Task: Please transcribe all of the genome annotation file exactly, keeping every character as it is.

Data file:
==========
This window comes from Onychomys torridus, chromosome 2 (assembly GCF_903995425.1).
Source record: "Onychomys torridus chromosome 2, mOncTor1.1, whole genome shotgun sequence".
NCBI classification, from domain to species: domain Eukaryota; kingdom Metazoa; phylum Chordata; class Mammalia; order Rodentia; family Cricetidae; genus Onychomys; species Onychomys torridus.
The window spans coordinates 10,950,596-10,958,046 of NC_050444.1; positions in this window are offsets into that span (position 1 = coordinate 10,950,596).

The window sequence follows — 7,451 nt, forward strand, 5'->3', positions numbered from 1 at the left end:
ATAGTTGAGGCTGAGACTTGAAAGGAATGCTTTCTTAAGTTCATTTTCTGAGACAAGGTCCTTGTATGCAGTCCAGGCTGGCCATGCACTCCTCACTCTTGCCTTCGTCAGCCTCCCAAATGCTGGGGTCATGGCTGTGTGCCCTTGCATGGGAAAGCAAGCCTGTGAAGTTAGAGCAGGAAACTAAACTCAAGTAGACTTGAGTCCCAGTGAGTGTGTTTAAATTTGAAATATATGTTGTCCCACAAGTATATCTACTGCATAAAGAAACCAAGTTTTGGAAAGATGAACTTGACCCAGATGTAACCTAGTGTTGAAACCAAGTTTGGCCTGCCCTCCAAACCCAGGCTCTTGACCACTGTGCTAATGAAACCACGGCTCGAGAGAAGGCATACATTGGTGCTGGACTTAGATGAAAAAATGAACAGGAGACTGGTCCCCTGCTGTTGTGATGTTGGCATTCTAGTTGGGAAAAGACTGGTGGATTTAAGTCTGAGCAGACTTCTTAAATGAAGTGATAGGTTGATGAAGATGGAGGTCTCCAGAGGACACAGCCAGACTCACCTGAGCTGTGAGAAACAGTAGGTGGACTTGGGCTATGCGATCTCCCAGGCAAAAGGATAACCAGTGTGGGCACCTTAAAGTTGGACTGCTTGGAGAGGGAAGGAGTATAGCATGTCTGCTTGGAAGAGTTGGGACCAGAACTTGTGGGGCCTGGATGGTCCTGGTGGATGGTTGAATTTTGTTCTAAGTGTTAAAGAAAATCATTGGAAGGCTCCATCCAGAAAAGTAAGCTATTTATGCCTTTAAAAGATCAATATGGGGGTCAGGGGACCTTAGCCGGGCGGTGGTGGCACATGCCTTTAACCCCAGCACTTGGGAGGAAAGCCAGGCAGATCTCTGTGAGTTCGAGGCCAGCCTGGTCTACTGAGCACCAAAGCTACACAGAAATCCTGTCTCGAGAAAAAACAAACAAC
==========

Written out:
This window comes from Onychomys torridus, chromosome 2 (assembly GCF_903995425.1).
Source record: "Onychomys torridus chromosome 2, mOncTor1.1, whole genome shotgun sequence".
NCBI classification, from domain to species: domain Eukaryota; kingdom Metazoa; phylum Chordata; class Mammalia; order Rodentia; family Cricetidae; genus Onychomys; species Onychomys torridus.
The window spans coordinates 10,950,596-10,958,046 of NC_050444.1; positions in this window are offsets into that span (position 1 = coordinate 10,950,596).

The window sequence follows — 7,451 nt, forward strand, 5'->3', positions numbered from 1 at the left end:
ATAGTTGAGGCTGAGACTTGAAAGGAATGCTTTCTTAAGTTCATTTTCTGAGACAAGGTCCTTGTATGCAGTCCAGGCTGGCCATGCACTCCTCACTCTTGCCTTCGTCAGCCTCCCAAATGCTGGGGTCATGGCTGTGTGCCCTTGCATGGGAAAGCAAGCCTGTGAAGTTAGAGCAGGAAACTAAACTCAAGTAGACTTGAGTCCCAGTGAGTGTGTTTAAATTTGAAATATATGTTGTCCCACAAGTATATCTACTGCATAAAGAAACCAAGTTTTGGAAAGATGAACTTGACCCAGATGTAACCTAGTGTTGAAACCAAGTTTGGCCTGCCCTCCAAACCCAGGCTCTTGACCACTGTGCTAATGAAACCACGGCTCGAGAGAAGGCATACATTGGTGCTGGACTTAGATGAAAAAATGAACAGGAGACTGGTCCCCTGCTGTTGTGATGTTGGCATTCTAGTTGGGAAAAGACTGGTGGATTTAAGTCTGAGCAGACTTCTTAAATGAAGTGATAGGTTGATGAAGATGGAGGTCTCCAGAGGACACAGCCAGACTCACCTGAGCTGTGAGAAACAGTAGGTGGACTTGGGCTATGCGATCTCCCAGGCAAAAGGATAACCAGTGTGGGCACCTTAAAGTTGGACTGCTTGGAGAGGGAAGGAGTATAGCATGTCTGCTTGGAAGAGTTGGGACCAGAACTTGTGGGGCCTGGATGGTCCTGGTGGATGGTTGAATTTTGTTCTAAGTGTTAAAGAAAATCATTGGAAGGCTCCATCCAGAAAAGTAAGCTATTTATGCCTTTAAAAGATCAATATGGGGGTCAGGGGACCTTAGCCGGGCGGTGGTGGCACATGCCTTTAACCCCAGCACTTGGGAGGAAAGCCAGGCAGATCTCTGTGAGTTCGAGGCCAGCCTGGTCTACTGAGCACCAAAGCTACACAGAAATCCTGTCTCGAGAAAAAACAAACAAC